Learn About Domestic Violence
Domestic violence is ...
A pattern of coercive and assaultive behaviors that one former or current intimate partner—spouse, boyfriend or girlfriend—uses to have power and control over the other. It can be physical, sexual, emotional, financial, or digital, and it can happen to anyone of any race, age, sexual orientation, religion, socio-economic status, or gender.
Can include: giving you an allowance, not letting you have your own money, hiding family assets, running up debt, interfering with your job, and ruining your credit.
Can include: hitting, punching, kicking, slapping, strangling, smothering, using or threatening to use weapons, shoving, interrupting your sleep, throwing things, destroying property, hurting or killing pets, and denying medical treatment.
Can include: constant put downs or criticisms, name calling, acting superior, minimizing the abuse or blaming you for their behavior, threatening and making you feel fearful, isolating you from family and friends, excessive jealously, accusing you of having affairs, and watching where you go and who you talk to.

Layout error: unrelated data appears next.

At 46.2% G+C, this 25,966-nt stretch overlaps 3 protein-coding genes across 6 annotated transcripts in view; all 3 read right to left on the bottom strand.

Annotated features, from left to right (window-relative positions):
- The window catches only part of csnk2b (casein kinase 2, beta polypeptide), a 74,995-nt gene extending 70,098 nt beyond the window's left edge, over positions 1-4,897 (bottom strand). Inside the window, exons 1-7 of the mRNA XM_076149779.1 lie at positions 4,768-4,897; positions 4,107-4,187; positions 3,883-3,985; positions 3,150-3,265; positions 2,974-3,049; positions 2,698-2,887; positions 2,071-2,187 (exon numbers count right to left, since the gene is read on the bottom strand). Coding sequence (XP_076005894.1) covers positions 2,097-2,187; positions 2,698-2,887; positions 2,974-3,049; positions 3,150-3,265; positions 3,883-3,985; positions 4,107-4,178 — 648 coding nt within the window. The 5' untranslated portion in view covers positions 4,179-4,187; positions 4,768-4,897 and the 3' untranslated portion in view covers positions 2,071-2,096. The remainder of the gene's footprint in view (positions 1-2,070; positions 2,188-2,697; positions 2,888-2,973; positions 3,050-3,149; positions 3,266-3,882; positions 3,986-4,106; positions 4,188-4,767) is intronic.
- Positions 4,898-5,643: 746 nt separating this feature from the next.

Can include: telling you who you can or can’t be friends with on Facebook, stealing or insisting on being given your passwords, using social media to keep constant tabs on you, sending you unwanted, explicit pictures and/or demanding you send some in return, looking through your phone frequently, checking up on your pictures, texts and outgoing calls.
Can include: physically forcing sex, making you feel fearful about saying no to sex, forcing sex with other partners, forcing you to participate in demeaning or degrading sexual acts, violence or name calling during sex, and denying contraception or protection from sexually transmitted diseases.
Domestic violence is never the fault of the victim
And it can be hard for many reasons, including safety, to end the relationship. If you are in imminent danger, call 911. If you need to speak with an advocate, call the National Domestic Violence Hotline at 1-800-799-SAFE (7233) or text 1-800-787-3224.
For more information about the dynamics of domestic violence, you can watch Domestic Violence: Living In Fear, a documentary produced by Nashville Public Television that features The Mary Parrish Center. It is linked below or available at https://www.youtube.com/watch?v=8dNrb5fe7kY.